by Anton Shilov
01/24/2013 | 04:32 PM
Lenovo Group, one of the world’s largest suppliers of personal computers, is considering acquisitions and strategic alliances with other companies in order to boost mobile business unit. Among other things, Lenovo is eyeing a takeover of Research in Motion, a leading maker of business-oriented smartphones that is losing money these days.
“We are looking at all opportunities – RIM and many others. We will have no hesitation if the right opportunity comes along that could benefit us and shareholders,” said Wong Wai Ming, chief financial officer of Lenovo, in an interview with Bloomberg news-agency at the World Economic Forum in Davos, Switzerland.
RIM has been losing market share to Apple iOS and Google Android smartphones for several years now. Last year the maker of Blackberry smartphones began to consider strategic options for itself. Recently Thorsten Heins, chief executive officer of RIM, said that he could consider selling off the company’s hardware production business unit in order to concentrate on the BlackBerry 10 operating system in particular and the eco-system in general.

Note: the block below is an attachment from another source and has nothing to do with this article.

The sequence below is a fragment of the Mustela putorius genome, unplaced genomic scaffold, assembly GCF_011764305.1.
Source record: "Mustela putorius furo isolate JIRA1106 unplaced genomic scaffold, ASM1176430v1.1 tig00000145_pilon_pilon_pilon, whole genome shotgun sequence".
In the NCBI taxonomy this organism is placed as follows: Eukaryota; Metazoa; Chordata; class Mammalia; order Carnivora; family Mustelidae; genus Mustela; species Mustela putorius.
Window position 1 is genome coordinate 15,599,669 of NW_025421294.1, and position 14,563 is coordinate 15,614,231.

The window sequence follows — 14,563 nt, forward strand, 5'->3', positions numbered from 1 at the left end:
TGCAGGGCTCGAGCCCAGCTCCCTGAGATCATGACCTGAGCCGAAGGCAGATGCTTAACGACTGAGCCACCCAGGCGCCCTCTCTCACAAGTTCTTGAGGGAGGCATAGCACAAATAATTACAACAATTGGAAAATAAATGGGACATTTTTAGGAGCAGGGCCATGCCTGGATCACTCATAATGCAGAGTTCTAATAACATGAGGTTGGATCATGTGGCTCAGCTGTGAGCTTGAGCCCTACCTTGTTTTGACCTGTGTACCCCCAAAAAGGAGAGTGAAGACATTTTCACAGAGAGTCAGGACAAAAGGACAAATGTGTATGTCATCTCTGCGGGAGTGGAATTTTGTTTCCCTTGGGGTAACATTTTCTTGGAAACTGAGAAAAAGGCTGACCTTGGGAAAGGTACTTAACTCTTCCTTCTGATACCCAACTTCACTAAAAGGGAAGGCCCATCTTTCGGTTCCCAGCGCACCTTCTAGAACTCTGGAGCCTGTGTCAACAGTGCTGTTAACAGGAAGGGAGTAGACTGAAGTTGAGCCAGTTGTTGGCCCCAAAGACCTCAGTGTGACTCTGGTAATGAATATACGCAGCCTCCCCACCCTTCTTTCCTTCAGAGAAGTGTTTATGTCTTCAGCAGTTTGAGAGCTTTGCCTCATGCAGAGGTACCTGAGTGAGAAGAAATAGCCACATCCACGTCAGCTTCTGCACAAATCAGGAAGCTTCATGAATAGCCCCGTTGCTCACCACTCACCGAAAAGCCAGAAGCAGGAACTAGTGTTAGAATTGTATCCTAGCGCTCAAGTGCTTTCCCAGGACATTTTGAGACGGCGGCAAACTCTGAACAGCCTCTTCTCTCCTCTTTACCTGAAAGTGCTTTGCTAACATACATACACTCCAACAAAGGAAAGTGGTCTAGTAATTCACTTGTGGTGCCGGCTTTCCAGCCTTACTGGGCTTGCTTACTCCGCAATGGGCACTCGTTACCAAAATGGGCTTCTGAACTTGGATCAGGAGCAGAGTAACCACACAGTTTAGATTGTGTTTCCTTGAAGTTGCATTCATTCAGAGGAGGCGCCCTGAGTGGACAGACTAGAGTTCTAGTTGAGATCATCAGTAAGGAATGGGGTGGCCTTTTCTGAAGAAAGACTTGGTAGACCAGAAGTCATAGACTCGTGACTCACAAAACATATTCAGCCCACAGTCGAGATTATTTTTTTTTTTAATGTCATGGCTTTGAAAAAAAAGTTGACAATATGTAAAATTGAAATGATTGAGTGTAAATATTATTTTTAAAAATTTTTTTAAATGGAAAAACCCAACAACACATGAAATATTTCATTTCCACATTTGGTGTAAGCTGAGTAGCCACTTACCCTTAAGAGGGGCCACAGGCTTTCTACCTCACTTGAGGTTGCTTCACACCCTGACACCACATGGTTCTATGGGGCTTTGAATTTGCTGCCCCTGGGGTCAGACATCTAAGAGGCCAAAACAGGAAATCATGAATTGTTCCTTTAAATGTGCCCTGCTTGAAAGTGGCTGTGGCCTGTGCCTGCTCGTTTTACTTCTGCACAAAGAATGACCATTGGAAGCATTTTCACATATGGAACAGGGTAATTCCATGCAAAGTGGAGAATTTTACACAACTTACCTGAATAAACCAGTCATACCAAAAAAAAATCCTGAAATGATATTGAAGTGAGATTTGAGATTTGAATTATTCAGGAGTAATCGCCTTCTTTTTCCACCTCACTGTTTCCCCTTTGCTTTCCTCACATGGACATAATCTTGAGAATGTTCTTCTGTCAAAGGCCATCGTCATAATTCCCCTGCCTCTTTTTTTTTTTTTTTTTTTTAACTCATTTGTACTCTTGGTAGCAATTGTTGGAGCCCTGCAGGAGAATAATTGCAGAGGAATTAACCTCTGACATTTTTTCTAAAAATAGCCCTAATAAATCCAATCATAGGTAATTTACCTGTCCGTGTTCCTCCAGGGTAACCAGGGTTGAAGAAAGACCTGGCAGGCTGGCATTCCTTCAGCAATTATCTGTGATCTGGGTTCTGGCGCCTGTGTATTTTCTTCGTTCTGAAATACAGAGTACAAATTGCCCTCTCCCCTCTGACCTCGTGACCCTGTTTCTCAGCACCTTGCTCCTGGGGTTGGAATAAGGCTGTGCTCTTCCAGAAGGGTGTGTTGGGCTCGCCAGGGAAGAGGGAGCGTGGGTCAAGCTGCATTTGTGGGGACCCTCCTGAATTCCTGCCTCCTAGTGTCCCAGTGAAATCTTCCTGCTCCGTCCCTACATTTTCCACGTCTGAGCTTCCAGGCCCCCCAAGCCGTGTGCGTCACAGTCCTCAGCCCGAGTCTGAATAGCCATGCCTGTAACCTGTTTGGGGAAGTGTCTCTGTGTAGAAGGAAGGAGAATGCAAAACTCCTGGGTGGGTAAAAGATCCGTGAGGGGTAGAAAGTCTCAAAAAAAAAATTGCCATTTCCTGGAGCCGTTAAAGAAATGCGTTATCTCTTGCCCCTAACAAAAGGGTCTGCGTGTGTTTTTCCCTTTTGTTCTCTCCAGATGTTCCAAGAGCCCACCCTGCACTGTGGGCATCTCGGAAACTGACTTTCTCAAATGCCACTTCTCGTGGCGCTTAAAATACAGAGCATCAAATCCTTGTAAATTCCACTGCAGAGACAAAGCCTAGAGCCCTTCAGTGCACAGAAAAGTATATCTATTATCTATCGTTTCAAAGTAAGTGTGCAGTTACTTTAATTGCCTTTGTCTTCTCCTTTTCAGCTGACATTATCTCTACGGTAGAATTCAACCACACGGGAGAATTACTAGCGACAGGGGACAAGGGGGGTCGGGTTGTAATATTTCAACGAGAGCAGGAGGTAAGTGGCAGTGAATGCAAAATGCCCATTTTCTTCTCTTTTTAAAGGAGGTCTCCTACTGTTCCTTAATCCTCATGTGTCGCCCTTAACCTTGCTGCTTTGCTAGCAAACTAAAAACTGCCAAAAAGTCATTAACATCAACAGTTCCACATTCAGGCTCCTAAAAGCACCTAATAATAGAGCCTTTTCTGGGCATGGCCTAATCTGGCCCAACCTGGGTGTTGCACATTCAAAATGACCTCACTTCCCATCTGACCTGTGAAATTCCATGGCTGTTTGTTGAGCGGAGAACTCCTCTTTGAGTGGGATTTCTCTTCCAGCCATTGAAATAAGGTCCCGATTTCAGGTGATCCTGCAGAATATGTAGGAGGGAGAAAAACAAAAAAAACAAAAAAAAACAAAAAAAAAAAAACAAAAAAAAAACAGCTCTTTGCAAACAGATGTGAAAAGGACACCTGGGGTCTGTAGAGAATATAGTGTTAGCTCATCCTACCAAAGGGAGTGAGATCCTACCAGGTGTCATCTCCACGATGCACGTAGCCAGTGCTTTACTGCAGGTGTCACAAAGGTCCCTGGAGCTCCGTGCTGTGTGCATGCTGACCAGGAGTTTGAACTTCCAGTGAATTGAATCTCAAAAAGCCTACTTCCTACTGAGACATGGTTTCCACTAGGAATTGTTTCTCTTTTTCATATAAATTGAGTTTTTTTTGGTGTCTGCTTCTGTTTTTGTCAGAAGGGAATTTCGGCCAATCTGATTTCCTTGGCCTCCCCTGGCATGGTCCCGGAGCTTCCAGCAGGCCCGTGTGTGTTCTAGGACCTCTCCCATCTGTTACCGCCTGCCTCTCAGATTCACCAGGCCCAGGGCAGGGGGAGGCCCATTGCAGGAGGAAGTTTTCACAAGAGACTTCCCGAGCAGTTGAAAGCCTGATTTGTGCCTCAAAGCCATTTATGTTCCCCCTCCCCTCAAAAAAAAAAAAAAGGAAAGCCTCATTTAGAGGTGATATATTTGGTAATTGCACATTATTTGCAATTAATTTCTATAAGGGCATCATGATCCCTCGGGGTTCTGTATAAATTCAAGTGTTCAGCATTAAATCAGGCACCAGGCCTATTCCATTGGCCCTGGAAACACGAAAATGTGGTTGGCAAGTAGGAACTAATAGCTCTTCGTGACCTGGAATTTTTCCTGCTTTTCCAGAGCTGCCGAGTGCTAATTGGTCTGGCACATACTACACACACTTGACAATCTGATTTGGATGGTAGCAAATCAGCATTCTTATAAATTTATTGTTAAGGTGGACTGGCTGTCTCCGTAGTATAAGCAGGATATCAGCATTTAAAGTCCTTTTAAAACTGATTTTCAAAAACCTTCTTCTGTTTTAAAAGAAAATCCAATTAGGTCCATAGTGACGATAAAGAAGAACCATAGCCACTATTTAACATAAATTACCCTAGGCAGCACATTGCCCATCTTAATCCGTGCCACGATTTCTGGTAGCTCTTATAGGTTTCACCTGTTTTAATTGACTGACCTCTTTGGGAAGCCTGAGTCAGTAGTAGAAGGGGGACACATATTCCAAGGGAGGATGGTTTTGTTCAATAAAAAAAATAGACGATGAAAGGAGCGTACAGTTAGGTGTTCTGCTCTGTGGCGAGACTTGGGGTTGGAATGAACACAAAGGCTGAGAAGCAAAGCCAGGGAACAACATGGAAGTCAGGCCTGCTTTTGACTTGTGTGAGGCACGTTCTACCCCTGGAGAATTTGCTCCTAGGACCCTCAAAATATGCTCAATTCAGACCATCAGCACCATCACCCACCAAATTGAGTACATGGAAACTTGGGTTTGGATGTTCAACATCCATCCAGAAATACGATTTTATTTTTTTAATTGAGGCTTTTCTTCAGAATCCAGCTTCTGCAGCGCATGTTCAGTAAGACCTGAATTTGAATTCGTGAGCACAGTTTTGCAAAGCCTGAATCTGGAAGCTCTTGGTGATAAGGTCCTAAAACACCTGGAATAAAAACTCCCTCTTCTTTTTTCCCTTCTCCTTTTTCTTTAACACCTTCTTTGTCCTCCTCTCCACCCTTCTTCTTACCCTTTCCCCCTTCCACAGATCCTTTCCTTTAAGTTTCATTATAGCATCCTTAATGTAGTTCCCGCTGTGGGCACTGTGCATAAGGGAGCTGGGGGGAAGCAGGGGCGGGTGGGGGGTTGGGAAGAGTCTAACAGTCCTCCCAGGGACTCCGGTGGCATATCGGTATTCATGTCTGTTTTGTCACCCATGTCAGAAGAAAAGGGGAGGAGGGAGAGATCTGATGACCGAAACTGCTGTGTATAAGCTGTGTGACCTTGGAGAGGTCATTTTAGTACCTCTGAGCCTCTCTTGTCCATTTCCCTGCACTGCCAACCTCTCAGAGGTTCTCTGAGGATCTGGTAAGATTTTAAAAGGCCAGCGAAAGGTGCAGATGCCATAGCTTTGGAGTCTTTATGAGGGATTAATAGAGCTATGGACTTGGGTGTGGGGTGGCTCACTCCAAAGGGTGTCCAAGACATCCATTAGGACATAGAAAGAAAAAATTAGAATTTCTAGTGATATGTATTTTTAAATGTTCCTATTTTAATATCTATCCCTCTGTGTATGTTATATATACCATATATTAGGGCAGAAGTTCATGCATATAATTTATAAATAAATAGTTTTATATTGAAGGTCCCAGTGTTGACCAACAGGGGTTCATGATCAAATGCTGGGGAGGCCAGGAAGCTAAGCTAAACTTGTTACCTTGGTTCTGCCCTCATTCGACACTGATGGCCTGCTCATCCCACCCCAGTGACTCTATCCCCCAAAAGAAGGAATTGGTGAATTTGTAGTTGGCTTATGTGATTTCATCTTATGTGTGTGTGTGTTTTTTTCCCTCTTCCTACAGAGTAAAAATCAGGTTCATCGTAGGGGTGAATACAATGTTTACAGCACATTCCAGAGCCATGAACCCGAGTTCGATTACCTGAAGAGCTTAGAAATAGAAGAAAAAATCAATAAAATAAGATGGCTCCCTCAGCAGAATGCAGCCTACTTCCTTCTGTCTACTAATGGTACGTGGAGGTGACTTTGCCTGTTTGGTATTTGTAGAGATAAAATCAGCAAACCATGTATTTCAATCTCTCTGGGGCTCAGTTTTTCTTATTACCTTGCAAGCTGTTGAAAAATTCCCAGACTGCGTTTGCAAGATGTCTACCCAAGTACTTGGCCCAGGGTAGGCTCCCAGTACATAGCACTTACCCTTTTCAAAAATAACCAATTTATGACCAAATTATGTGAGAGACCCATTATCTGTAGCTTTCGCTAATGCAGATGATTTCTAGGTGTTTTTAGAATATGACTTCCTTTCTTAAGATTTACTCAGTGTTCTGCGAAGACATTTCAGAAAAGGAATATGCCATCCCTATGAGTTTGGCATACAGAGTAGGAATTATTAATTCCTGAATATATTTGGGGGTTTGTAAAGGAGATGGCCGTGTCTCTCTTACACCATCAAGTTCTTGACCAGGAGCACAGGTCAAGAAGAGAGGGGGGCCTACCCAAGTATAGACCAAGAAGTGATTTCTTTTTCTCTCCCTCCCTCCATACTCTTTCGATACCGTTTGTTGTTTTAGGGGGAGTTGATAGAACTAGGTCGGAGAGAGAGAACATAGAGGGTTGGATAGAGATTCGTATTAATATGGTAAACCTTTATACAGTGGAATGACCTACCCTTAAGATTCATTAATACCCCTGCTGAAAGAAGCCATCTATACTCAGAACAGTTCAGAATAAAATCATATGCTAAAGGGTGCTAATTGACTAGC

According to unofficial information, IBM has informally approached Research in Motion in a bid to acquire its most valuable asset, the enterprise services unit, which operates a network of secure servers used to support RIM’s BlackBerry devices and also owns numerous patents. RIM reportedly turned down the offering from IBM, which could bring the firm $1.5 - $2.5 billion, so currently there are no ongoing negotiations.
Lenovo has a history of acquisitions that led to successful expansions onto new markets. However, the company itself is also investing a lot into research and development, which further helps to grow at a rapid pace. Acquisition of RIM would naturally open Lenovo doors to the market of enterprise communications, a segment which significance is hard to overestimate.
It should be noted that the Canadian government automatically reviews all foreign acquisitions of companies with asset values of more than $344 million to determine whether the transactions are a “net benefit” to the country. Putting RIM under Chinese ownership also would raise major security questions. However, in case Lenovo gets hardware business along and key intellectual property, software and servers remain in Canada, it could be an opportunity. At the same time, the value of BlackBerry is its software, not hardware, which means that Lenovo will almost completely depend on RIM should it buy only the hardware business.
RIM did not comment on the news-story.